Mayor of London Sadiq Khan has launched a new £3.6 million programme to help the public sector cut carbon emissions and reduce energy bills by updating and improving homes.

The first initiative of its kind in the UK, the Retrofit Accelerator for Homes programme will, he said, provide much-needed support for the under-resourced public sector to retrofit homes with urgent upgrades and improvements such as better insulation, low-carbon heat and alternative power sources.

As part of the programme, local authorities and housing associations will be able to benefit from expert advice and guidance on large-scale energy efficiency projects.

Mr Khan explained that the initiative will take a new “whole-house” approach to the property to: improve the building fabric (walls, windows, floors and roofs); improve the heating system; and install renewable energy where possible (such as heat pumps and solar panels).

“We are in the midst of a climate emergency which poses a threat to our planet ,” he said, “and we can no longer delay the urgent action that is needed to address it. London’s ageing and energy-inefficient homes are responsible for around one third of the capital’s greenhouse gas emissions and urgently need to be refitted.”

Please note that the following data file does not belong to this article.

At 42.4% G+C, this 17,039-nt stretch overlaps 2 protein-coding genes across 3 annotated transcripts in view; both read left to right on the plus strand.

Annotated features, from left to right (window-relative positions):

Londoners will spend around £3.5 billion pounds this year powering their homes. Retrofitting helps to cut these costs and helps tackle fuel poverty.

Tackling social housing properties means that improvements can be made to whole blocks or streets of houses quickly and efficiently, driving down the cost of installation and materials.

By creating a demand in the market for whole-house retrofits of this kind, the programme aims to pass on these solutions and savings to private homeowners too.

Transformative retrofitting can also increase the value of homes; ultra-low energy homes retrofitted in Nottingham last year saw a 25% uplift in market value to £100,000 after the works.

Last reviewed 25 February 2020